Which presents Cameron with a problem. For if he does go overboard celebrating the British army’s contribution in 1914 he risks being reminded by the French and the Belgians of just who did most of the fighting. In addition, by celebrating the killing of Germans (which is what it amounts to) he runs the risk of antagonising what, a century on, is still the most powerful country in Europe. And all being done to keep the English empire in one piece! But why celebrate it anyway?
I’m no pacifist but the First World War makes me angry for so many reasons. Mainly because it was so bloody unnecessary. There were no great issues at stake. A Serb nationalist killed an Austrian Archduke in a territory the Serbs wanted to take over; which led, within months, to the great powers of Europe mobilising tens of millions of men for no better reason than they were locked into various alliances. Germany with Austria; Russian with Serbia; France and the UK with Russia; etc., etc. Resulting in millions of men dying for nothing; communism getting the kick-start it needed; Europe ending up in hock to the USA; and the ‘settlement’ at the end of it all guaranteeing the rise of Nazism. What the hell is there to celebrate! The only thing to be thankful for is that – largely due to trench warfare – there were so few civilian casualties.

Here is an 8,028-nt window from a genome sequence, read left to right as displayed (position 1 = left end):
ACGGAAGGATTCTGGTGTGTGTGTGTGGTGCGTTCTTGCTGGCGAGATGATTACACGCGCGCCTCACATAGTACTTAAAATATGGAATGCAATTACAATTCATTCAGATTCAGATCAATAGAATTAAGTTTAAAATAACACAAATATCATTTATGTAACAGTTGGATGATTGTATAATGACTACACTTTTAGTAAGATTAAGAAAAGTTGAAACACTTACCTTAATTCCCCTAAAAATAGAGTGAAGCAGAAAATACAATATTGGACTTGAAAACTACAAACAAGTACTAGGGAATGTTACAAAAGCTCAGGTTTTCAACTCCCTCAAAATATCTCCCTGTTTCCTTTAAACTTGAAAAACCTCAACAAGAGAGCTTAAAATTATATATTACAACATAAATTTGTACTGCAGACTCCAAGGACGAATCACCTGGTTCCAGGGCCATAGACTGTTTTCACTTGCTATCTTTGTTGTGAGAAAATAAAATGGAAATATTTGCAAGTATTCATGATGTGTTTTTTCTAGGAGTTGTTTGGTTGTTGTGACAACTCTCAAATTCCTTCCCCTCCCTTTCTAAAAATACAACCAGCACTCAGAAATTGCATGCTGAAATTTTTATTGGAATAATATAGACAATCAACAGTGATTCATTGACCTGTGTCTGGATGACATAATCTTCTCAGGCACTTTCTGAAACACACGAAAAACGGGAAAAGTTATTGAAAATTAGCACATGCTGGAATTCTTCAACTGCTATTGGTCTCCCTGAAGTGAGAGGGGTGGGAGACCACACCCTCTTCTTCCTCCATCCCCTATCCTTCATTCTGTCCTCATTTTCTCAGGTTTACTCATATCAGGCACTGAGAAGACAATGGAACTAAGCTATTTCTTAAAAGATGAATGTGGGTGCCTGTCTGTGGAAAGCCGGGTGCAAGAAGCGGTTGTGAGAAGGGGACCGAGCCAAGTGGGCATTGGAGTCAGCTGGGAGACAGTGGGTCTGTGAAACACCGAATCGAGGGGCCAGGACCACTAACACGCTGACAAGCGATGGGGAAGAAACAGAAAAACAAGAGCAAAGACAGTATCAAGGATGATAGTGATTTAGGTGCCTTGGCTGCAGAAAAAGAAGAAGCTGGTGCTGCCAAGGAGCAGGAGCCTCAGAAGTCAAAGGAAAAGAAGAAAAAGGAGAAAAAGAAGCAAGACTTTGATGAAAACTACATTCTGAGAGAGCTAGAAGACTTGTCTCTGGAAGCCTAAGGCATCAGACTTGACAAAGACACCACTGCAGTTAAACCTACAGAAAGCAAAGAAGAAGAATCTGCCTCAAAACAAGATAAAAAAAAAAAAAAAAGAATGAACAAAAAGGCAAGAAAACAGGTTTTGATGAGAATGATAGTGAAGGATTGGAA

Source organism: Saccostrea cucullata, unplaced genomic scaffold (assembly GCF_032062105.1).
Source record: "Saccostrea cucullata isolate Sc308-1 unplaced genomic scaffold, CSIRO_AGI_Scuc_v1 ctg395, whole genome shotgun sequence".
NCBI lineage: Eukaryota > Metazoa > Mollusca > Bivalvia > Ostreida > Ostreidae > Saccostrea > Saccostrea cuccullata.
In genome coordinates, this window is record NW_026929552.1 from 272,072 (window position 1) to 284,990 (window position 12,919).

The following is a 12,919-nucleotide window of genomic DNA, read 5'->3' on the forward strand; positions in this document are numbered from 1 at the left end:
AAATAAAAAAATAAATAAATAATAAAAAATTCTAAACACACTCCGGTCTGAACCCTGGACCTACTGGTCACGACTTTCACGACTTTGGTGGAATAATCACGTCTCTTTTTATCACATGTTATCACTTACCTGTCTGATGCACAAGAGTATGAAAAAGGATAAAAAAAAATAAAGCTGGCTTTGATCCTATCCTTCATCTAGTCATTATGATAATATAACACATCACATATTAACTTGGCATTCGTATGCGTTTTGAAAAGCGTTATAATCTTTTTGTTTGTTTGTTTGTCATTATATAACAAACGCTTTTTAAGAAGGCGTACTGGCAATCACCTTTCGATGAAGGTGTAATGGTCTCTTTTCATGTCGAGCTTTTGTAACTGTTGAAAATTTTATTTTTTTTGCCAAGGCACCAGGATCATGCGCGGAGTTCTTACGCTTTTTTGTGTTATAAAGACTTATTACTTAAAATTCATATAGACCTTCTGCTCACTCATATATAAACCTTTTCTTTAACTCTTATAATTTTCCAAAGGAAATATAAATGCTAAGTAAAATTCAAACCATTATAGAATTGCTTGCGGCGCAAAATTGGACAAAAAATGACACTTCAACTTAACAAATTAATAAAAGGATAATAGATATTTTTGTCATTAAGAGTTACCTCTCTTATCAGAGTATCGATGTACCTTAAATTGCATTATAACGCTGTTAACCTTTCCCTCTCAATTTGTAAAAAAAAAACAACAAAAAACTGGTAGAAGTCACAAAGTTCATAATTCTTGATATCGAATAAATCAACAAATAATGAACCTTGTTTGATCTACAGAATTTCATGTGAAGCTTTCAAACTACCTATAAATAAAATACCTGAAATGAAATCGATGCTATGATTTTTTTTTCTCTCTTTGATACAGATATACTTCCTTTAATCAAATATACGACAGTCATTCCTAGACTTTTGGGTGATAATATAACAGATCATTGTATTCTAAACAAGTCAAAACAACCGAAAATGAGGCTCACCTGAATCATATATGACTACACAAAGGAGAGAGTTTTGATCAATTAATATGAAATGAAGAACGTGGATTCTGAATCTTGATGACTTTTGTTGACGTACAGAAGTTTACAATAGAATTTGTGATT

No doubt these ‘celebrations’ being planned by our Old Etonian government will make use of the poets, particularly Rupert Brooke and others of a ‘foreign field’ bent. To which I would answer, Bollocks! Instead make the greatest anti-war novel ever written compulsory reading in schools. No, I am not referring to All Quiet on the Western Front, which I love; but Jaroslav Hasek’s masterpiece, The Good Soldier Svejk. The thing is, you see, Svejk is an idiot (with the papers to prove it), but devious with it. Before being called up to avenge the Sarajevo assassination – and become ‘the only loyal Czech in the Austrian army’ – he made his living touring the streets of Prague picking up stray mutts, which he then clipped and painted, and in other ways ‘modified’, before selling them on to unsuspecting buyers as rare pedigree dogs. The war that Svejk lives through is an absolute, and literal, bloody shambles. Anyone looking for glory and honour will be badly disappointed. And yet, you can’t help liking him; perhaps because if there’d been a few dozen Svejks in each army the whole war would have ground to a standstill. The (unfinished) book ends, predictably perhaps, with Svejk, wearing a Russian uniform, being captured by his own side. Though I suppose nobody’s really sure which side he’s on, if anybody’s.